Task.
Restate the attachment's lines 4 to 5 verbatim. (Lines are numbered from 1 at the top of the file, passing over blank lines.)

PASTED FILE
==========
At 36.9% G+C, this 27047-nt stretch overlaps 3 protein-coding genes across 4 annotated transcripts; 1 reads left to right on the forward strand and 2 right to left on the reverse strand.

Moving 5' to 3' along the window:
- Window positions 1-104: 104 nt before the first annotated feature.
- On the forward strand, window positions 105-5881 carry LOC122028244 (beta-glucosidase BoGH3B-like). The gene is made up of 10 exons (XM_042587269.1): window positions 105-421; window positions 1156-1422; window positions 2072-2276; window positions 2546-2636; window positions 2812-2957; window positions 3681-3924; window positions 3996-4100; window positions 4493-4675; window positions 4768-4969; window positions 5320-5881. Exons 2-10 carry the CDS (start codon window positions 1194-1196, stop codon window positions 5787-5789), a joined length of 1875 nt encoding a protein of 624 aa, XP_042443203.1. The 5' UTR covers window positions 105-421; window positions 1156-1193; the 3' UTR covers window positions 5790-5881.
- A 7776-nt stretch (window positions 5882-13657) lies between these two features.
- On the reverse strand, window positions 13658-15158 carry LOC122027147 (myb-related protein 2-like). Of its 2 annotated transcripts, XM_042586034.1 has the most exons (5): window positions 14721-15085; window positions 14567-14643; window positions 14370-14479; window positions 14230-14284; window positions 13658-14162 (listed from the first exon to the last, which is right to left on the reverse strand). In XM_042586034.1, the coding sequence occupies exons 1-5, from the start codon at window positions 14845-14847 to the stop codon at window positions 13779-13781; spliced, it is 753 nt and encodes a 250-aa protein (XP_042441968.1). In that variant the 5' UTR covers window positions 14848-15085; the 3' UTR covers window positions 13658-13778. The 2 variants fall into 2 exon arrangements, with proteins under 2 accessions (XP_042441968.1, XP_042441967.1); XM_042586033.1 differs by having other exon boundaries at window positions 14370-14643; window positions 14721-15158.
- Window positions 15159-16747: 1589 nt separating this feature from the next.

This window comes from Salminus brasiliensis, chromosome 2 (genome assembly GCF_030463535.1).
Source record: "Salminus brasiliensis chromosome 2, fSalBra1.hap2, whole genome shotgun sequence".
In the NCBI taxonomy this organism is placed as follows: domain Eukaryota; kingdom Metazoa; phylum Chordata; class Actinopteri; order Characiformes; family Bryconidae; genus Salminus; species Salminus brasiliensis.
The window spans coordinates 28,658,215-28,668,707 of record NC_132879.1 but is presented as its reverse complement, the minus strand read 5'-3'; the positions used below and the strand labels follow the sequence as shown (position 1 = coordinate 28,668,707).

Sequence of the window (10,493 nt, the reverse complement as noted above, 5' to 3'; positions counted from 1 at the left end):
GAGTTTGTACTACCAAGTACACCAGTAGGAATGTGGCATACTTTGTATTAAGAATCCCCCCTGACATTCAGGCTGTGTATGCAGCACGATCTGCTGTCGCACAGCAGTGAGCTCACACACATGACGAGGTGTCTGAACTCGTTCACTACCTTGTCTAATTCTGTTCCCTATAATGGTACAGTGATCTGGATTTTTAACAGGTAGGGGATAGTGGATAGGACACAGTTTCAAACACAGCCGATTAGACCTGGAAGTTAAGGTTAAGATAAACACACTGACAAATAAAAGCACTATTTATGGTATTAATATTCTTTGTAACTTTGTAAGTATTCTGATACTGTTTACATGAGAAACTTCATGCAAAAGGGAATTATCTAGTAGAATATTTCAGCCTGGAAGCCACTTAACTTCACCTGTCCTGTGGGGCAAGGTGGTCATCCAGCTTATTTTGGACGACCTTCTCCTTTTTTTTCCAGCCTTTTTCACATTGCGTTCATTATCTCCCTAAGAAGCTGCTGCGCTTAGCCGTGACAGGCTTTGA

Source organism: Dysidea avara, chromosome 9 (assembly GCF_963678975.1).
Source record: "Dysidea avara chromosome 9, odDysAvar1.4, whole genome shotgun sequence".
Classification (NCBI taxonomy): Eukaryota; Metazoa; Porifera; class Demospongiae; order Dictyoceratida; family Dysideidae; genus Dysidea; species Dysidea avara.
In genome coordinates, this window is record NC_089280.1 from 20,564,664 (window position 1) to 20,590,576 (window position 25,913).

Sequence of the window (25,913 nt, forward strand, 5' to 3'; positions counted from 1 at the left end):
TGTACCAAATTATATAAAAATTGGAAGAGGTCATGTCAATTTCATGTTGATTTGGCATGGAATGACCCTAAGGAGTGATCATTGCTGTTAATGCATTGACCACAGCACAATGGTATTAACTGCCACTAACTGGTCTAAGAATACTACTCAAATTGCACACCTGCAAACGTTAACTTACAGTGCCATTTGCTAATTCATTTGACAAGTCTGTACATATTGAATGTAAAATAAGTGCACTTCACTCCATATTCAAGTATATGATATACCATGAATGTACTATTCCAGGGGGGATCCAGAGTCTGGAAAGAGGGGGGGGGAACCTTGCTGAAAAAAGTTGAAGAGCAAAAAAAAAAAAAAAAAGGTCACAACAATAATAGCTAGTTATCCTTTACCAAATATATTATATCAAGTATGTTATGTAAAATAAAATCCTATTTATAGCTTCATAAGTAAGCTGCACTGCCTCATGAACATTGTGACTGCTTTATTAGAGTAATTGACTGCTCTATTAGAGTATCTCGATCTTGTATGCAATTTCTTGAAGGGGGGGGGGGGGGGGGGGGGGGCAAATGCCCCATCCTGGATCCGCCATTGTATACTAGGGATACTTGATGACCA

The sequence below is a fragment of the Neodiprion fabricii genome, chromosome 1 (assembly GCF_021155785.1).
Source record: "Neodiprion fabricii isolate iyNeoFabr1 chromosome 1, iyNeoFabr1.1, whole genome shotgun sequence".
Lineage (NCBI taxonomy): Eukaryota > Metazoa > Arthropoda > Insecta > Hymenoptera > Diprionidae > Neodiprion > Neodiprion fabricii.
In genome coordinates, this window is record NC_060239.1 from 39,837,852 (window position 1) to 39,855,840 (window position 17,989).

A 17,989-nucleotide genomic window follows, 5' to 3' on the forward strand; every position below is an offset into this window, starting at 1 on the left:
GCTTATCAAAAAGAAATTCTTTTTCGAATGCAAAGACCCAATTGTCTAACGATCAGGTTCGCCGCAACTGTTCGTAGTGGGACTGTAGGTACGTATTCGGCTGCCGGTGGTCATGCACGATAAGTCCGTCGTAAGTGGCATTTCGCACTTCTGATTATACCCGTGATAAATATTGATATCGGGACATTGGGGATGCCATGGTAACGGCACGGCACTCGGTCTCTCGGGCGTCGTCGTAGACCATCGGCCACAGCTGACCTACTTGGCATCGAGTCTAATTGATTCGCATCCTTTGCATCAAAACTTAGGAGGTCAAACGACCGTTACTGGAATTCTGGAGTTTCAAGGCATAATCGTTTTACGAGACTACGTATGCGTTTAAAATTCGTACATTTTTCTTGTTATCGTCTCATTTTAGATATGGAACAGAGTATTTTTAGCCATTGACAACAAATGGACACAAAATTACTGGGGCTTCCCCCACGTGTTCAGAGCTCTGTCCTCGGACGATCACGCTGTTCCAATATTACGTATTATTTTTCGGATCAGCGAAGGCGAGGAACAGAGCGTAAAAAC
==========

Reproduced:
- On the forward strand, window positions 105-5881 carry LOC122028244 (beta-glucosidase BoGH3B-like). The gene is made up of 10 exons (XM_042587269.1): window positions 105-421; window positions 1156-1422; window positions 2072-2276; window positions 2546-2636; window positions 2812-2957; window positions 3681-3924; window positions 3996-4100; window positions 4493-4675; window positions 4768-4969; window positions 5320-5881. Exons 2-10 carry the CDS (start codon window positions 1194-1196, stop codon window positions 5787-5789), a joined length of 1875 nt encoding a protein of 624 aa, XP_042443203.1. The 5' UTR covers window positions 105-421; window positions 1156-1193; the 3' UTR covers window positions 5790-5881.
- A 7776-nt stretch (window positions 5882-13657) lies between these two features.